You know it’s official summer in India when everyone takes out their favourite pair of chappals.
Come on, ya’ll know what I’m talking about. We all have our favourite pair. We, Indians, harbour a certain kind of love for chappals that no amount of brogues, bellies or Oxford shoes can replace.
In fact, a chappal has multiple uses within the Indian culture. Who remembers their mother, aunt or dadi threatening them with a chappal in hand?
It is perhaps the ‘Chappal khaani hai?’ that has systematically suppressed the childhood rebellions of several Indian kids.
All the elders in my house had a pair of the blue-strapped rubber chappals that doubled up as the weapon that kept me from being too mischievous. And I’m sure this is how it goes in every middle-class Indian household: an elder threatening with a chappal in their hand and your heart engulfed by fear. Stops you dead in the tracks even today, doesn’t it?
Isn’t this the same chappal that was more scary than any other artillery?
And that’s why we, millennials, had our own answer to the long-lasting rubber chappal: the Osho chappals.
They were pretty AND comfortable, a rare combination for a pair of slippers that can be worn for a day-out with friends or family. Moreover, you could get yourself a pair in just about 100 bucks!
We would wear them out real quick because those were the chappals we’d be wearing everyday. For playing or till the bathroom, the Osho chappals became indispensable.
The Osho chappals have now joined the Bata chappal in terms of its vintage value given that there is a whole variety of chappals available to us now.
There are so many colours and designs available that all desi millennials can manage to hoard chappals now. In fact, for all those ladies who have wanted comfort with fashion, there are the rubber wedges! You can get yourself the Kohlapuri chappals for ethnic days and a simple slider chappal for the days when you want yourself to go urban.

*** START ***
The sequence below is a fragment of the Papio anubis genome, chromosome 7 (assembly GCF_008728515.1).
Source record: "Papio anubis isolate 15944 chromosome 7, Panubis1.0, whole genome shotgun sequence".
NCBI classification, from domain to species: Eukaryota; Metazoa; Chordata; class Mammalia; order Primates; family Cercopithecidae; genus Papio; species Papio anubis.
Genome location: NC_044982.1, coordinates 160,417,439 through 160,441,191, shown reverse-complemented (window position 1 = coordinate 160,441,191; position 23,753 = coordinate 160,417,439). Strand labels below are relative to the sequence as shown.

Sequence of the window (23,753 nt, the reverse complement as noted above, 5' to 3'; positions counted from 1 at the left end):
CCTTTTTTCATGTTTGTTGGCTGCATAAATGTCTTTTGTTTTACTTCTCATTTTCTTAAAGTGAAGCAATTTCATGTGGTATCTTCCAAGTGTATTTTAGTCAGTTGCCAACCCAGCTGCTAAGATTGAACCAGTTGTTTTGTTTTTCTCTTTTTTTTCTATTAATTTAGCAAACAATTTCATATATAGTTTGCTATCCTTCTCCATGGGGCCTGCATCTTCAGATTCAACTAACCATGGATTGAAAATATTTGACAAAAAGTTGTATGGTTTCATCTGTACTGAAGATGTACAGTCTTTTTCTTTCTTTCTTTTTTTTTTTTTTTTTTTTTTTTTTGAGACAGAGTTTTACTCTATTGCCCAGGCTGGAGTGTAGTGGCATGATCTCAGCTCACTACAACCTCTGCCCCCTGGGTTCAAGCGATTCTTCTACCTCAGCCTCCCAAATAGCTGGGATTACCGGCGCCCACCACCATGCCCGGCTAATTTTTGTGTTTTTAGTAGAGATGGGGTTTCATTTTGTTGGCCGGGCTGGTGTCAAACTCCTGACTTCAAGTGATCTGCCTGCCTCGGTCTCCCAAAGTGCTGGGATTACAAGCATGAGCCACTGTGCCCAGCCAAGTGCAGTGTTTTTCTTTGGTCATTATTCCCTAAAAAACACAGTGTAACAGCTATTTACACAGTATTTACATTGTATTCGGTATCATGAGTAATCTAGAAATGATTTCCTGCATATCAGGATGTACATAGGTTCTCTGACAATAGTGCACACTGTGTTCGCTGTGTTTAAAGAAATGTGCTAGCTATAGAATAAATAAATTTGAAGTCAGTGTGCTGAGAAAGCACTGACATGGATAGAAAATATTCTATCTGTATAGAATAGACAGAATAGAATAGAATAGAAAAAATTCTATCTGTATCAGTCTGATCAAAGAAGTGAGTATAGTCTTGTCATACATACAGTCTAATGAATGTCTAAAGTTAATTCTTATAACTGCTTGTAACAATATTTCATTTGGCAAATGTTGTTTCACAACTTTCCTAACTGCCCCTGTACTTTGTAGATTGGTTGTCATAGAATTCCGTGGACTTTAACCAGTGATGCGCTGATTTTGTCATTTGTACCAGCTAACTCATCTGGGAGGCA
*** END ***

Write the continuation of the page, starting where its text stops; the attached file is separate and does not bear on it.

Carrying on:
In fact, if you’re a true street shopper, you probably already have a collection of chappals to boast of. It isn’t just the variety with these street shops, it is the prices too. For a footwear that has changed form, the chappals have stayed financially loyal to the middle class Indians.
Therefore, even with the horrific tan lines that they give us, we still cannot stop wearing them. It is the comfort they provide, and honestly, it makes me wish we could just slip into our chappals and come to office.
In fact, all Indians have their favourite pair of chappals. And losing them gives most of us separation anxiety as we move from one room to the other, asking everybody around, ‘Tumne meri chappal dekhi?’
Comfortable and easy on the pocket, the chappals are truly the best Indian footwear. No matter how many fancy shoes we spend money on, no branded heels or loafers will ever match the happiness that walking around in your favourite slippers can give you.